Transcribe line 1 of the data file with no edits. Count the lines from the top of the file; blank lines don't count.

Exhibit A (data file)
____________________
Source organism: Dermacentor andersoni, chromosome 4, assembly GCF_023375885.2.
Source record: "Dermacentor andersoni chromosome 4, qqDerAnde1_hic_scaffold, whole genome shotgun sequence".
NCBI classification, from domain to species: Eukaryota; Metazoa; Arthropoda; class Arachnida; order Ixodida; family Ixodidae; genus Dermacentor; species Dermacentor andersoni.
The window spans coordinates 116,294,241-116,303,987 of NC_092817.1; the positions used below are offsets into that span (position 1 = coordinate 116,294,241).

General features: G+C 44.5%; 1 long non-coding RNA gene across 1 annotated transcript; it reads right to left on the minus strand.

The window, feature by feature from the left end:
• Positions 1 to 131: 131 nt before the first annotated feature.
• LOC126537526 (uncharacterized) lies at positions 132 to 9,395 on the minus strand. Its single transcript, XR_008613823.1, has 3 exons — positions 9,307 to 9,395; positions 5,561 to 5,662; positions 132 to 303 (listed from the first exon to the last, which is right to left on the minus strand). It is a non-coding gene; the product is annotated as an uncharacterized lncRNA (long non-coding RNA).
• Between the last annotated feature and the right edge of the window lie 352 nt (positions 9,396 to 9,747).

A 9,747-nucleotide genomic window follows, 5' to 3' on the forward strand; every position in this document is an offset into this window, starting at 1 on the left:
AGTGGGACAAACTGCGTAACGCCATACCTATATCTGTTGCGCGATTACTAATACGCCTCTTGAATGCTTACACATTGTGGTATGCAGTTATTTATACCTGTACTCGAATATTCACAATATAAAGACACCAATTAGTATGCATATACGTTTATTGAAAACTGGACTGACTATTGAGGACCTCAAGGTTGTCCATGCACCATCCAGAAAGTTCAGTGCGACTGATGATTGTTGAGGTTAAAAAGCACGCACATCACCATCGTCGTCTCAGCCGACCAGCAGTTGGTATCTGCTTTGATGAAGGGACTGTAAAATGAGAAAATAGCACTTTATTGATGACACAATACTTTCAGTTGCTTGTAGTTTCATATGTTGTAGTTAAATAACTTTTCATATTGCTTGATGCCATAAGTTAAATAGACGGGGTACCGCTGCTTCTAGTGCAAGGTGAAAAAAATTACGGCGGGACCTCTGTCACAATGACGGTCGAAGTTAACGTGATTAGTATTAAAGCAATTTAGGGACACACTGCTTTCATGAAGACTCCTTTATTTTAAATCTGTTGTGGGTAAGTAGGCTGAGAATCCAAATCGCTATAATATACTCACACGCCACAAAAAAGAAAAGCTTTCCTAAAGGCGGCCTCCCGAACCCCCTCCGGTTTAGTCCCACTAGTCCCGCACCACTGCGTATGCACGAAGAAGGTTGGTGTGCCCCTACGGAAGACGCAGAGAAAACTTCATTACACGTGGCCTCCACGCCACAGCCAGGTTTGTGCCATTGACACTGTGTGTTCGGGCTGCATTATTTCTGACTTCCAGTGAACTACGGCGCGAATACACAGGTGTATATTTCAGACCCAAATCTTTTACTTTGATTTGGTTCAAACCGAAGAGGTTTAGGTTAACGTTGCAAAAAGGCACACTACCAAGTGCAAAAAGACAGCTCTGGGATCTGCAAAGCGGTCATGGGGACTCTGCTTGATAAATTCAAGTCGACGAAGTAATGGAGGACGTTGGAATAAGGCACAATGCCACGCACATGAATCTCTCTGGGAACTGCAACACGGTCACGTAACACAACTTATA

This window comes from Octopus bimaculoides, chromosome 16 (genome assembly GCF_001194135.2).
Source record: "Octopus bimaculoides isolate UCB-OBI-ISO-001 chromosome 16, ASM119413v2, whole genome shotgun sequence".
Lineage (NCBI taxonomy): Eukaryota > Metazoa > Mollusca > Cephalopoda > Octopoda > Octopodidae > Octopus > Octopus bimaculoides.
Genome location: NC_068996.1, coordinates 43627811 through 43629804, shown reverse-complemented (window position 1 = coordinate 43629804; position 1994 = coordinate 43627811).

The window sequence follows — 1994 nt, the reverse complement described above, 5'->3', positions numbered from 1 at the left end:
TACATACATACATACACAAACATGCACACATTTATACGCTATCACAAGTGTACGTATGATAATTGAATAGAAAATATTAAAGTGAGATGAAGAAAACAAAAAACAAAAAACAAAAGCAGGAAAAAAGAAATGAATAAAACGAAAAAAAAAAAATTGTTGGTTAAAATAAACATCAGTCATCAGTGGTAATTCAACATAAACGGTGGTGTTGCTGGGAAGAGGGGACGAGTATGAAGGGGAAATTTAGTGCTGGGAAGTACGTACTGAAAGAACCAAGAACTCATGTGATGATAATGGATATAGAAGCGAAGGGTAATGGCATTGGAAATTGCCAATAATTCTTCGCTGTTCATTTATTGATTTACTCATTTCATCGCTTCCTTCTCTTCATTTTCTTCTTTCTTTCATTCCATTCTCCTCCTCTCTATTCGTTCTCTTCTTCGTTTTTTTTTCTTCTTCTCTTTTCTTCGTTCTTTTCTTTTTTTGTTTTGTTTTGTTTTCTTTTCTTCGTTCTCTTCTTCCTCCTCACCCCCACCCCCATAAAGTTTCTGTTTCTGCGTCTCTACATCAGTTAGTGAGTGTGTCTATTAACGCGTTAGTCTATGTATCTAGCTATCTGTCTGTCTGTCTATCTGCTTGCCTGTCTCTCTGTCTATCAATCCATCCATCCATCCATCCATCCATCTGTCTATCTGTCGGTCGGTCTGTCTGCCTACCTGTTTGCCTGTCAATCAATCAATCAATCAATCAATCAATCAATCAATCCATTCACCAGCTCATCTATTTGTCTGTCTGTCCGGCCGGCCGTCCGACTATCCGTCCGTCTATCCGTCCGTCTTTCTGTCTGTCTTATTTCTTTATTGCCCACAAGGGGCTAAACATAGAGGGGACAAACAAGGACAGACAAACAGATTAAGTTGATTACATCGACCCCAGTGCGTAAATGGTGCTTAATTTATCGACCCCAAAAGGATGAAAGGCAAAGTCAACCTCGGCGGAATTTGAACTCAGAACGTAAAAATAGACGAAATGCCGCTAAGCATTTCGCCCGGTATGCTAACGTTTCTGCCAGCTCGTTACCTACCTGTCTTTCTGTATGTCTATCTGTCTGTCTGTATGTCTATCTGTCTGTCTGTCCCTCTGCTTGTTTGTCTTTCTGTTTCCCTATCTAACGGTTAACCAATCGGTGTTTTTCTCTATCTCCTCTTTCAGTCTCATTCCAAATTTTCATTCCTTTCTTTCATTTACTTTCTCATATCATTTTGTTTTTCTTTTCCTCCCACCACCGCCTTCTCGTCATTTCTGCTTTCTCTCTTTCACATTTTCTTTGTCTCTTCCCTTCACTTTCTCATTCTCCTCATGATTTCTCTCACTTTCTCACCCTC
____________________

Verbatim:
Source organism: Dermacentor andersoni, chromosome 4, assembly GCF_023375885.2.